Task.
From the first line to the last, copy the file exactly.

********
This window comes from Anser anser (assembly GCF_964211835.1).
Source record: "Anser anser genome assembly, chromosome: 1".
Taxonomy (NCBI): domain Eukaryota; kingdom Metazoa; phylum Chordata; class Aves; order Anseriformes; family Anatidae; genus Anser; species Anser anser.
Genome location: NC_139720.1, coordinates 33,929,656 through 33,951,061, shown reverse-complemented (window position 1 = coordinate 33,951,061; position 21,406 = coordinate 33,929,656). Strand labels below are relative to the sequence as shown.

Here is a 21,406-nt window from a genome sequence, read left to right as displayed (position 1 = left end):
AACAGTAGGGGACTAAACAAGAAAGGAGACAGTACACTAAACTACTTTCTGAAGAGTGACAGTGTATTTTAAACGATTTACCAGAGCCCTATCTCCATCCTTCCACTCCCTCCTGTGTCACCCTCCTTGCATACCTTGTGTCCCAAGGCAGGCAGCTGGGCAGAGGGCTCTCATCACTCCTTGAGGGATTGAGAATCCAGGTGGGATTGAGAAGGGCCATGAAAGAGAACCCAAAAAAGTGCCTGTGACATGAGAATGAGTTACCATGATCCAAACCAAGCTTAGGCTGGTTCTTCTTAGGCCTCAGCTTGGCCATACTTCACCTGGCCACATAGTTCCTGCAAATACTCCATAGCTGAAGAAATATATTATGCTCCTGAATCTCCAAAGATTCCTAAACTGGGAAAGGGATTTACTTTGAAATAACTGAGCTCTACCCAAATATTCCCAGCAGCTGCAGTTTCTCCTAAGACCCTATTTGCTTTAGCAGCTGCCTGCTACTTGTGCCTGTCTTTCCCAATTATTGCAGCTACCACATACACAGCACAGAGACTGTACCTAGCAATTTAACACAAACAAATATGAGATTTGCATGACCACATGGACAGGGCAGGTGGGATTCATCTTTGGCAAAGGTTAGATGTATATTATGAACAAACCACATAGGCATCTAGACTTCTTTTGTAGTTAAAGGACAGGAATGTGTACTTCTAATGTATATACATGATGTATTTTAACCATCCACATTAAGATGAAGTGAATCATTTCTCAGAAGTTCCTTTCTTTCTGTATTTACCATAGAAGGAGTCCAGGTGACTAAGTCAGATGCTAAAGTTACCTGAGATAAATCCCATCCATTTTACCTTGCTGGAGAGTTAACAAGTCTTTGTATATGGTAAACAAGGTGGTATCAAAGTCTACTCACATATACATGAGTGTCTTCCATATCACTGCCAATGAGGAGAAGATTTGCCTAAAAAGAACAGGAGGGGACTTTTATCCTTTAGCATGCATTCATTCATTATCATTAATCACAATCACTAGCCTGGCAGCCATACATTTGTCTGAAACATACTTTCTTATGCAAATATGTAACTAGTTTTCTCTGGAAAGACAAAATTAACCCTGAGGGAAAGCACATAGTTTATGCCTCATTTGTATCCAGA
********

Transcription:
This window comes from Anser anser (assembly GCF_964211835.1).
Source record: "Anser anser genome assembly, chromosome: 1".
Taxonomy (NCBI): domain Eukaryota; kingdom Metazoa; phylum Chordata; class Aves; order Anseriformes; family Anatidae; genus Anser; species Anser anser.
Genome location: NC_139720.1, coordinates 33,929,656 through 33,951,061, shown reverse-complemented (window position 1 = coordinate 33,951,061; position 21,406 = coordinate 33,929,656). Strand labels below are relative to the sequence as shown.

Here is a 21,406-nt window from a genome sequence, read left to right as displayed (position 1 = left end):
AACAGTAGGGGACTAAACAAGAAAGGAGACAGTACACTAAACTACTTTCTGAAGAGTGACAGTGTATTTTAAACGATTTACCAGAGCCCTATCTCCATCCTTCCACTCCCTCCTGTGTCACCCTCCTTGCATACCTTGTGTCCCAAGGCAGGCAGCTGGGCAGAGGGCTCTCATCACTCCTTGAGGGATTGAGAATCCAGGTGGGATTGAGAAGGGCCATGAAAGAGAACCCAAAAAAGTGCCTGTGACATGAGAATGAGTTACCATGATCCAAACCAAGCTTAGGCTGGTTCTTCTTAGGCCTCAGCTTGGCCATACTTCACCTGGCCACATAGTTCCTGCAAATACTCCATAGCTGAAGAAATATATTATGCTCCTGAATCTCCAAAGATTCCTAAACTGGGAAAGGGATTTACTTTGAAATAACTGAGCTCTACCCAAATATTCCCAGCAGCTGCAGTTTCTCCTAAGACCCTATTTGCTTTAGCAGCTGCCTGCTACTTGTGCCTGTCTTTCCCAATTATTGCAGCTACCACATACACAGCACAGAGACTGTACCTAGCAATTTAACACAAACAAATATGAGATTTGCATGACCACATGGACAGGGCAGGTGGGATTCATCTTTGGCAAAGGTTAGATGTATATTATGAACAAACCACATAGGCATCTAGACTTCTTTTGTAGTTAAAGGACAGGAATGTGTACTTCTAATGTATATACATGATGTATTTTAACCATCCACATTAAGATGAAGTGAATCATTTCTCAGAAGTTCCTTTCTTTCTGTATTTACCATAGAAGGAGTCCAGGTGACTAAGTCAGATGCTAAAGTTACCTGAGATAAATCCCATCCATTTTACCTTGCTGGAGAGTTAACAAGTCTTTGTATATGGTAAACAAGGTGGTATCAAAGTCTACTCACATATACATGAGTGTCTTCCATATCACTGCCAATGAGGAGAAGATTTGCCTAAAAAGAACAGGAGGGGACTTTTATCCTTTAGCATGCATTCATTCATTATCATTAATCACAATCACTAGCCTGGCAGCCATACATTTGTCTGAAACATACTTTCTTATGCAAATATGTAACTAGTTTTCTCTGGAAAGACAAAATTAACCCTGAGGGAAAGCACATAGTTTATGCCTCATTTGTATCCAGA